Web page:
Monique Goyens / Jul 2014
Karel De Gucht, EU Trade Commissioner, Sigmar Gabriel, German Federal Minister for Economic Affairs and Michael Froman, US Trade Representative. Photo: European Union
It is clear that every aspect of the Transatlantic Trade and Investment Partnership (TTIP) has been designed to facilitate commercial activities between the world’s two largest economies, the EU and the US.
The focus of this agreement is to reduce costs for companies, with too little thought given to how these reductions will be translated to tangible benefits (for example lower prices and a wider variety of products to choose from) for the more than 800 million consumers involved.
If these fundamentals are not addressed, this trade deal may well end up being merely about increasing business profit and not consumer prosperity.
Yet making TTIP about the benefits for consumers would also be to the advantage of companies as it would boost buyers’ trust, which would lead to better functioning markets and growth.
Unfortunately, the ‘human’ aspect of the TTIP negotiations is characterised by overly positive projections on job creation. Even if taken at face value, the figures pale in comparison to the number of ways in which consumers would be affected.
It is time to put things in perspective and place consumers’ interests at the heart of this trade deal. Treating consumers’ wellbeing as part of the TTIP negotiations equation is not ‘mission impossible’.
With the transatlantic trade deal touching upon almost every economic sector, consumers must be in the picture. Here are some of the many practical ways in which TTIP could cater for consumer interests:
Why not use TTIP to establish a transatlantic food alert system which could quickly identify sources of food contamination, thereby preventing the spread of diseases. Timely sharing of outbreaks, including those linked to food (e.g. sprouted seed problems occurred in the US before the big outbreak in Europe) would be beneficial to both the EU and US.
With livestock and food often transported globally, animal identification systems on both sides of the Atlantic could limit food scandals and provide valuable information on the supply chain. It is very important to aim to exchange best practices not just in food, but in all sectors involved in TTIP and focus on upwards harmonisation of regulations.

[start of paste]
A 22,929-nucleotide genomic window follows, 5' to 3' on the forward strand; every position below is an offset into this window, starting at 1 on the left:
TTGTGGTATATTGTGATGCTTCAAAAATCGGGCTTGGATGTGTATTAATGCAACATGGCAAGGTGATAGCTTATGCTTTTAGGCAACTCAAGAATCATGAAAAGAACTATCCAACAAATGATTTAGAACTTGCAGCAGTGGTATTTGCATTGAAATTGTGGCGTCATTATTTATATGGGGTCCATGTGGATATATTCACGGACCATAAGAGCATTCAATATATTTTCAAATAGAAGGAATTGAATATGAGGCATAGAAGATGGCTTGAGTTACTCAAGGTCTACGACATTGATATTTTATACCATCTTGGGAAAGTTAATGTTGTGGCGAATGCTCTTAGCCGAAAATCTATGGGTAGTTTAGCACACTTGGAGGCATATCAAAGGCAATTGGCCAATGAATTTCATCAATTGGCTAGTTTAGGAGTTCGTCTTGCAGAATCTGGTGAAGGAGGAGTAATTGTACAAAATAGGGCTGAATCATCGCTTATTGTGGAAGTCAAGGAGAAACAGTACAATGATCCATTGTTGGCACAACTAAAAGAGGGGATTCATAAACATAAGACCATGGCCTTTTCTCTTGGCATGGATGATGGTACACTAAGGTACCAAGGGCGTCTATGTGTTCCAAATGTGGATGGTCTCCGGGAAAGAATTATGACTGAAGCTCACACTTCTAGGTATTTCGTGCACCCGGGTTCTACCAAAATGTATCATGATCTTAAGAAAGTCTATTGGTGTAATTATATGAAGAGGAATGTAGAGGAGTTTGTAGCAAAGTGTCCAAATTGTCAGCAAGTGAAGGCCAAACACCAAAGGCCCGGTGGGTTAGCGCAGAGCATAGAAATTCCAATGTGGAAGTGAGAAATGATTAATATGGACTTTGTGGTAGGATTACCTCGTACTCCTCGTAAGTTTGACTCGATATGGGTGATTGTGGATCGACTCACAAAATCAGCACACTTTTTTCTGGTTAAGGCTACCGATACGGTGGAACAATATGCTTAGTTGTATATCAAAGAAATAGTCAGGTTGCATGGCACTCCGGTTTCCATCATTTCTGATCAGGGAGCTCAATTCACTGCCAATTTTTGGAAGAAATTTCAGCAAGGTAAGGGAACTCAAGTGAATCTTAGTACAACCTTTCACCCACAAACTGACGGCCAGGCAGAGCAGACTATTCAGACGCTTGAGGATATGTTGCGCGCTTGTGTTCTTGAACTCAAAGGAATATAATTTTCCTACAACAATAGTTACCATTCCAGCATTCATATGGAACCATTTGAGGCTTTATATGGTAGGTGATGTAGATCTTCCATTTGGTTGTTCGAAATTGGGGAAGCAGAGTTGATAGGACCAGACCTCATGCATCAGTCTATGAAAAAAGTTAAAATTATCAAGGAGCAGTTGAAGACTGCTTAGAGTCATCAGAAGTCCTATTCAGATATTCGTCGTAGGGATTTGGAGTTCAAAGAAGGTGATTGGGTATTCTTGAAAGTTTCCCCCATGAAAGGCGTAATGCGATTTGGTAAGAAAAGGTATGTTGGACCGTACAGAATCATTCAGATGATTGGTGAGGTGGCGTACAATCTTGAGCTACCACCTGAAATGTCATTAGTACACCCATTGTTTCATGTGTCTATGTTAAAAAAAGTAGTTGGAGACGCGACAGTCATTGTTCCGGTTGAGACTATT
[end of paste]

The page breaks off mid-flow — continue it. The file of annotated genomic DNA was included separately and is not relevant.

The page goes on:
Deleting American caps on travelers’ allowances and import duties is another example of how TTIP could be beneficial. At the same time, this would also benefit small or medium sized enterprises as it could contribute to a boost in sales across the pond. A recent article by our British member, Which? clearly shows how import duties are a disincentive for Europeans to shop online.
Finally, lowering, if not eliminating fees for transatlantic telecommunications, while roaming or not, is a logical step to the negotiators’ ambition to create a transatlantic single market. This would be a boon for both consumers and companies who wish to enter into contact with clients or suppliers on either side of the Atlantic.
So far, none of the above seems to be on the agenda of EU negotiators. “But of course”, I hear them say, “this is a trade deal”. But is it really, when it deals with intellectual property rights, data protection, food safety, regulation of cosmetics & chemicals and financial services rules? I am concerned that consumer-centric questions simply fall off the negotiating table because they are not the primary concerns of businesses.
BEUC believes that the success of this trade deal will be measured not by the margin of commercial profit, but by the value it can bring to American and European consumers.
Time and again it has been said that TTIP will set the paradigm for 21st century trade deals. Let us make consumer wellbeing a set objective and not an accidental consequence of international trade.